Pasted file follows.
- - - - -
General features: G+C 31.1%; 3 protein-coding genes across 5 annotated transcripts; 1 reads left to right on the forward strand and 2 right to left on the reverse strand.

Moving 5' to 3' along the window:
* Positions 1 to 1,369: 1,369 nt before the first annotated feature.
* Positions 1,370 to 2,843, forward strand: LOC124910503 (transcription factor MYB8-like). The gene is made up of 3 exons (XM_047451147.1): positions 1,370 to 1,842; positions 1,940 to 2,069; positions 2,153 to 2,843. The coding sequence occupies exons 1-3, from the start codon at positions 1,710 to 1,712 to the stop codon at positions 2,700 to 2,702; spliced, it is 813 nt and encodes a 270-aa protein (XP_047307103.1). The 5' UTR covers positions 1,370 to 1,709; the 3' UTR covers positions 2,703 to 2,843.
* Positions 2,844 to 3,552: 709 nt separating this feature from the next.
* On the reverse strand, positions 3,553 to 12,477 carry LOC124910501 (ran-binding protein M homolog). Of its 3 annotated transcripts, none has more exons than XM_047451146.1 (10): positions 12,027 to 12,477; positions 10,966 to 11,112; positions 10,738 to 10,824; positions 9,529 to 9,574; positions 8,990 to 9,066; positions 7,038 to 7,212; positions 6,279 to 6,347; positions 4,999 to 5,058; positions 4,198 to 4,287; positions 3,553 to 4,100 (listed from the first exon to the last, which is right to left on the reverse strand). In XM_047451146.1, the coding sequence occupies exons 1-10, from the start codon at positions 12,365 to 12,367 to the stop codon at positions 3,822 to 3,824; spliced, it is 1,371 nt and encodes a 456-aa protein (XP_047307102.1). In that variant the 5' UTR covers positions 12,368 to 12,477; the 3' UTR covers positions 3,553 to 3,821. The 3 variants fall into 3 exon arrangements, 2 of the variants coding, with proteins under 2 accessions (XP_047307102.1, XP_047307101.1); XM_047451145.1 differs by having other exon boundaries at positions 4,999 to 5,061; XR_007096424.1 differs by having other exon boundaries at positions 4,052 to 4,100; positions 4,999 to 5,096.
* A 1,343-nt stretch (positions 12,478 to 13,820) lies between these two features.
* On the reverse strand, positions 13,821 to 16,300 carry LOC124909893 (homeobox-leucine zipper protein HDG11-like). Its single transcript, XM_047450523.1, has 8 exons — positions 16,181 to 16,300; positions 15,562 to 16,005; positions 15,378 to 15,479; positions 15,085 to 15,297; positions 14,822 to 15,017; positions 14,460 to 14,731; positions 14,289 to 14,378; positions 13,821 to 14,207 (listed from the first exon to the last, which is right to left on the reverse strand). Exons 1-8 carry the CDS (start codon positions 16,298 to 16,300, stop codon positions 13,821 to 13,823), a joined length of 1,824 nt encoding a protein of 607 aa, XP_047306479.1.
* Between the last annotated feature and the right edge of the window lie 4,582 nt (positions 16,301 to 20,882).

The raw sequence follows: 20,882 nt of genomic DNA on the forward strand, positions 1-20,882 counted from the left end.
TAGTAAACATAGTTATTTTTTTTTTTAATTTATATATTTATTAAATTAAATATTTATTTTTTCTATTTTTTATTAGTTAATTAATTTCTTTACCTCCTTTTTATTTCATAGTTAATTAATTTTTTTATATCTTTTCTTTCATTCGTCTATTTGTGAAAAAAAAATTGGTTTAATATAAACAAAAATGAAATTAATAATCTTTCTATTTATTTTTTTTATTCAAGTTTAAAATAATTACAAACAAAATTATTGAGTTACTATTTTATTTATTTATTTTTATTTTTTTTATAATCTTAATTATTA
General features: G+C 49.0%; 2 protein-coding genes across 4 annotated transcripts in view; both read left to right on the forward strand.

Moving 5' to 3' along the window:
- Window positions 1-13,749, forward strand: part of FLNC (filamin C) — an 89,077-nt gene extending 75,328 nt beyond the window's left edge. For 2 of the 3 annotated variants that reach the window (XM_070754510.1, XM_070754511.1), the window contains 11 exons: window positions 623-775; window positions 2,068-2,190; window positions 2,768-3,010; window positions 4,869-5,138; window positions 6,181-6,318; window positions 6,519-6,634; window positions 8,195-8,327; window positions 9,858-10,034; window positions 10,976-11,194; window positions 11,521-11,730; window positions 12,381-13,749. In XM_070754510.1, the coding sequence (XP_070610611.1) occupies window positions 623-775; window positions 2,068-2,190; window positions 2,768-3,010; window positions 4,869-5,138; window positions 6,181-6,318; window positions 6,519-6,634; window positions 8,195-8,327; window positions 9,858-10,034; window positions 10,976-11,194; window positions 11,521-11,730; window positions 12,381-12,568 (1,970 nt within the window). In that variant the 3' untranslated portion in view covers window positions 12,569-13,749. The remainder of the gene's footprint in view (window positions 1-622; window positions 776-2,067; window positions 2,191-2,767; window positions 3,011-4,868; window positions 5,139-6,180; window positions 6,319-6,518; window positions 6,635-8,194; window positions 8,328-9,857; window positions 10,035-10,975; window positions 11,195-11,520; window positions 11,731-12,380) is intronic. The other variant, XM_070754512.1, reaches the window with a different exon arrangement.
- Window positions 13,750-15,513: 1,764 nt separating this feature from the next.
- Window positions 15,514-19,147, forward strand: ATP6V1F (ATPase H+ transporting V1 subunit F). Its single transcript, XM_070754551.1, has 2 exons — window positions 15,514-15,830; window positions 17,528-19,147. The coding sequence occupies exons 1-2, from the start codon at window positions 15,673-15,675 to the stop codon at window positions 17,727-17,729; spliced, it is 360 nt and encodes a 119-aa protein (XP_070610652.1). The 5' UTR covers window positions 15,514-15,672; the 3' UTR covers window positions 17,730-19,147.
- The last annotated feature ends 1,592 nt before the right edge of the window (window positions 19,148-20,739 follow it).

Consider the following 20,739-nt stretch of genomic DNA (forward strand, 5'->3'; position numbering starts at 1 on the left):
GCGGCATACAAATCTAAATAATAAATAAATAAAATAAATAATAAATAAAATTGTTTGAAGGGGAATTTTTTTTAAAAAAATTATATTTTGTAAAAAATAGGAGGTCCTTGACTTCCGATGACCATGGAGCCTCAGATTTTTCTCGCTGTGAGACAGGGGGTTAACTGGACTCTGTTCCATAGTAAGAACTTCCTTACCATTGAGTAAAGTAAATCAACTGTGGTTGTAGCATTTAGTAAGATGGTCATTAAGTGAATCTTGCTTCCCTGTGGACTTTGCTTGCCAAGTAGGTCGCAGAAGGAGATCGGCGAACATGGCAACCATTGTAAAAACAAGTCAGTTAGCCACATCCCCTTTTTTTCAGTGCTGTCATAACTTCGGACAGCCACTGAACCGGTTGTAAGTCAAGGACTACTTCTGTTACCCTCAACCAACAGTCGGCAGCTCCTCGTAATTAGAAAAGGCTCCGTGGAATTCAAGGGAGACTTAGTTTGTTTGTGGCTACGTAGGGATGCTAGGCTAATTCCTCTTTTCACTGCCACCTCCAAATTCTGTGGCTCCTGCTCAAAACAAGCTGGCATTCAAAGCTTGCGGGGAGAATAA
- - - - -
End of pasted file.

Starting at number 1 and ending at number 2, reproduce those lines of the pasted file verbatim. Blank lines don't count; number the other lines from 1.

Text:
General features: G+C 31.1%; 3 protein-coding genes across 5 annotated transcripts; 1 reads left to right on the forward strand and 2 right to left on the reverse strand.

Moving 5' to 3' along the window: